On August 1, 2017, the Company, formerly known as Threshold Pharmaceuticals, Inc. (Nasdaq: THLD) (“Threshold”), completed its business combination with the entity then known as Molecular Templates, Inc., a private Delaware Corporation (“Private Molecular”), in accordance with the terms of an Agreement and Plan of Merger and Reorganization, (the “Merger Agreement”), dated as of March 16, 2017, by and among Threshold, Trojan Merger Sub, Inc., a wholly owned subsidiary of Threshold (“Merger Sub”), and Private Molecular, pursuant to which Merger Sub merged with and into Private Molecular, with Private Molecular surviving as a wholly-owned subsidiary of Threshold (the “Merger”). Also on August 1, 2017, in connection with, and prior to the completion of, the Merger, Threshold effected an 11-for-1 reverse stock split of its common stock (the “Reverse Stock Split”) and changed its name to “Molecular Templates, Inc.” Threshold also assumed all of the stock options issued and outstanding under Private Molecular’s 2009 Stock Plan, as amended, and issued and outstanding warrants of Private Molecular, with such stock options and warrants representing, following the Merger, the right to purchase a number of shares of Common Stock equal to 7.7844 multiplied by the number of shares of Private Molecular’s common stock previously represented by such stock options and warrants, as applicable, after taking into account the Reverse Stock Split. Immediately after the Merger, the former Private Molecular stockholders, warrantholders and optionholders owned approximately 65.6% of the fully-diluted Common Stock, with Threshold’s stockholders and warrantholders immediately prior to the Merger, whose warrants and shares of Threshold’s common stock remained outstanding after the Merger, owning approximately 34.4% of the fully-diluted Common Stock, in each case, without giving effect to the issuance of shares of Common Stock in the concurrent financing and the Takeda Financing, and excluding, in each case, out-of-the money securities. Following the completion of the Merger, the business conducted by the Company became primarily the business conducted by Private Molecular as described in the paragraph above.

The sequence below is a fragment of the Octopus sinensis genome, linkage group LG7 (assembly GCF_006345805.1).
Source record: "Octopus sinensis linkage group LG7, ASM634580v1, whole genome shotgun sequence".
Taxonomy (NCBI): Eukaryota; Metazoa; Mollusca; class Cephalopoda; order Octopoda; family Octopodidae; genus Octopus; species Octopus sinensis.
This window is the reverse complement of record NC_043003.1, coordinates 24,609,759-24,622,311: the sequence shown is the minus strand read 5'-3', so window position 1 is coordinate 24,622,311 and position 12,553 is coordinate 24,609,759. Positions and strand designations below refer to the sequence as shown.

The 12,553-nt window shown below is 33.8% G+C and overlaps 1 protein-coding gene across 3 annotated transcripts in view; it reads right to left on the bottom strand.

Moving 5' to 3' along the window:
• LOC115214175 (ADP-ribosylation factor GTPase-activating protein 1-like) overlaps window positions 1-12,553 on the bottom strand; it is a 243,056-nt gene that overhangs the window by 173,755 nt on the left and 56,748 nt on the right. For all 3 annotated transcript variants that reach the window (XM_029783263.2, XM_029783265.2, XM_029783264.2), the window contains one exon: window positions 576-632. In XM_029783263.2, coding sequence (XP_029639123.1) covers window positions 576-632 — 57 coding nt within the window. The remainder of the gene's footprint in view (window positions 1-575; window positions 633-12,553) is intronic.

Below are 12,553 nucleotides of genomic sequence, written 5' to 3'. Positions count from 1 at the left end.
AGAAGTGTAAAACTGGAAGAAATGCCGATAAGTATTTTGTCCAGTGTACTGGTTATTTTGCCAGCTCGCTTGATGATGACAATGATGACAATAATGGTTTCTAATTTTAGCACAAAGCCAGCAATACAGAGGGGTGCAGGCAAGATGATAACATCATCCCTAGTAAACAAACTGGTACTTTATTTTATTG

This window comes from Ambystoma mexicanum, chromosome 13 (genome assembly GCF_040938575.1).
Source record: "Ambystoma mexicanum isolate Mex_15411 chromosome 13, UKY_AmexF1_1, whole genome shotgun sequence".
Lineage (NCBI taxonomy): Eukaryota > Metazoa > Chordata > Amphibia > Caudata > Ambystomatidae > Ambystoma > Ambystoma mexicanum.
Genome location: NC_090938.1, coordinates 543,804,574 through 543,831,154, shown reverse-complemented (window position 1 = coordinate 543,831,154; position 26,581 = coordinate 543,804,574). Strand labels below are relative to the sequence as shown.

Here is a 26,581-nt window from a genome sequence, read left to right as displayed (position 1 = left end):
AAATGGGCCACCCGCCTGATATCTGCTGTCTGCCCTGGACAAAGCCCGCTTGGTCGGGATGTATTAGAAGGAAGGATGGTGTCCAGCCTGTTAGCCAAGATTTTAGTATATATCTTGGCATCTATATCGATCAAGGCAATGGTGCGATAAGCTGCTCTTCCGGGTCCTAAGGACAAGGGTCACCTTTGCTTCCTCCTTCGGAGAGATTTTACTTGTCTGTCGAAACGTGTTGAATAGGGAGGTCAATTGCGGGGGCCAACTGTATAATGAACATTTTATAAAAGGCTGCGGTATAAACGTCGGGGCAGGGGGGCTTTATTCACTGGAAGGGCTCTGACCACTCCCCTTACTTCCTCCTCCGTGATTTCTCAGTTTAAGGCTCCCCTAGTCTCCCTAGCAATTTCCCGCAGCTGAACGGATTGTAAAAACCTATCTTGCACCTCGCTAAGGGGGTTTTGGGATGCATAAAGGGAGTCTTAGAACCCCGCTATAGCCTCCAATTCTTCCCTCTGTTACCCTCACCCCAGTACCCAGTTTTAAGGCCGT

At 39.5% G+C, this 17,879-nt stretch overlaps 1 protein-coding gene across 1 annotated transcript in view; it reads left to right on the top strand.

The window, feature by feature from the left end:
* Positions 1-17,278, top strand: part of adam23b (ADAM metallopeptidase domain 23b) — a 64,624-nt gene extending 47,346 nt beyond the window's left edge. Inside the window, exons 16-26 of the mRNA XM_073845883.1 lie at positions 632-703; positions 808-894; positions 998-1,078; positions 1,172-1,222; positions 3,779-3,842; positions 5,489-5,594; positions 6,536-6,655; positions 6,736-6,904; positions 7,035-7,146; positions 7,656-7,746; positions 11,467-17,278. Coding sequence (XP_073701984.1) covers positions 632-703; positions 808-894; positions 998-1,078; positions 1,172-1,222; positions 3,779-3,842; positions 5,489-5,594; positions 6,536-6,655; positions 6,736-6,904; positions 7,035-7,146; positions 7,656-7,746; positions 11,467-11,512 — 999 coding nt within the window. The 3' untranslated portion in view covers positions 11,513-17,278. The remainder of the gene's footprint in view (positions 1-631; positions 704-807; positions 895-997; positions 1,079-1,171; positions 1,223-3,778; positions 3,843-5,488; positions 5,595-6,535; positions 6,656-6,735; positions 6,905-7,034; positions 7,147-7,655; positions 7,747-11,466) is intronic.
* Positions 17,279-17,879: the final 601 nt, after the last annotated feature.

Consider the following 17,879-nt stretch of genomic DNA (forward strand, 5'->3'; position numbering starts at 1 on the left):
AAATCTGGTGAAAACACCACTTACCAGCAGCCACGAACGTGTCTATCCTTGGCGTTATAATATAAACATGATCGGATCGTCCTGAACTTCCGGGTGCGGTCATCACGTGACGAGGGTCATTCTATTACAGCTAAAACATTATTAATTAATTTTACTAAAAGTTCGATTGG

Basis of Presentation